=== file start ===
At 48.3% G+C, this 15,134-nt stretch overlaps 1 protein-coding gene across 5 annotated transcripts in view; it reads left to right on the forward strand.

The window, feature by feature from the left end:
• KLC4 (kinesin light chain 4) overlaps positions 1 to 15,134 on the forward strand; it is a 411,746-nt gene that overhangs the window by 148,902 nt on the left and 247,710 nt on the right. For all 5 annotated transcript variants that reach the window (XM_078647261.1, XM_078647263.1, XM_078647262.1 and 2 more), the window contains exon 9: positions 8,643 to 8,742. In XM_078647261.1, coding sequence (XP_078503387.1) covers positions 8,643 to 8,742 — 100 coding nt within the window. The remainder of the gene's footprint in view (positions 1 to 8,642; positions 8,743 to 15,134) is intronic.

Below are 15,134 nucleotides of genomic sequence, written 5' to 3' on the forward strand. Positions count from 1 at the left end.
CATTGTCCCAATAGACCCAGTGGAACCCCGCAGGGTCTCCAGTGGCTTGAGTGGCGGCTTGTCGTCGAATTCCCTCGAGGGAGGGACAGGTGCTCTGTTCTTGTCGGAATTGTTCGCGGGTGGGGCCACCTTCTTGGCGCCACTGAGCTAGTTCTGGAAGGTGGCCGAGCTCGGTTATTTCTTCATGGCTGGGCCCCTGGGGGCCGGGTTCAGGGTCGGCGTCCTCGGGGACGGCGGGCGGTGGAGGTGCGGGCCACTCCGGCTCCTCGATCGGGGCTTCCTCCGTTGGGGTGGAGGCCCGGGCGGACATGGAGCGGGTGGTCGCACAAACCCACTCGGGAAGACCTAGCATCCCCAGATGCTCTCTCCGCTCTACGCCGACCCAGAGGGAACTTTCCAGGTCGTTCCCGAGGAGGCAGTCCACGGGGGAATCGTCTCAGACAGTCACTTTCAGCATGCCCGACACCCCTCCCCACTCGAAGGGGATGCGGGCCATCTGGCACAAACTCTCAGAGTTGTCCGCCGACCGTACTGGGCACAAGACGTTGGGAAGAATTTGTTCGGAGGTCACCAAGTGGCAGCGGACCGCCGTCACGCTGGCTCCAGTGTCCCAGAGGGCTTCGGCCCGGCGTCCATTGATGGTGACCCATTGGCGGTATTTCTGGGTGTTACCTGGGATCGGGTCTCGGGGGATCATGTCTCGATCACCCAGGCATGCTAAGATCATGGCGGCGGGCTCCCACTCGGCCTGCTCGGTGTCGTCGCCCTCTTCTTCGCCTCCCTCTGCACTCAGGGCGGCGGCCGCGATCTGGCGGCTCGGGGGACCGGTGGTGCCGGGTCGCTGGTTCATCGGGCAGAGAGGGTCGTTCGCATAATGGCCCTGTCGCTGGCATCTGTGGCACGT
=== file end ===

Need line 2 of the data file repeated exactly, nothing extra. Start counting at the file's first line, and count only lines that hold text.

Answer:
The window, feature by feature from the left end: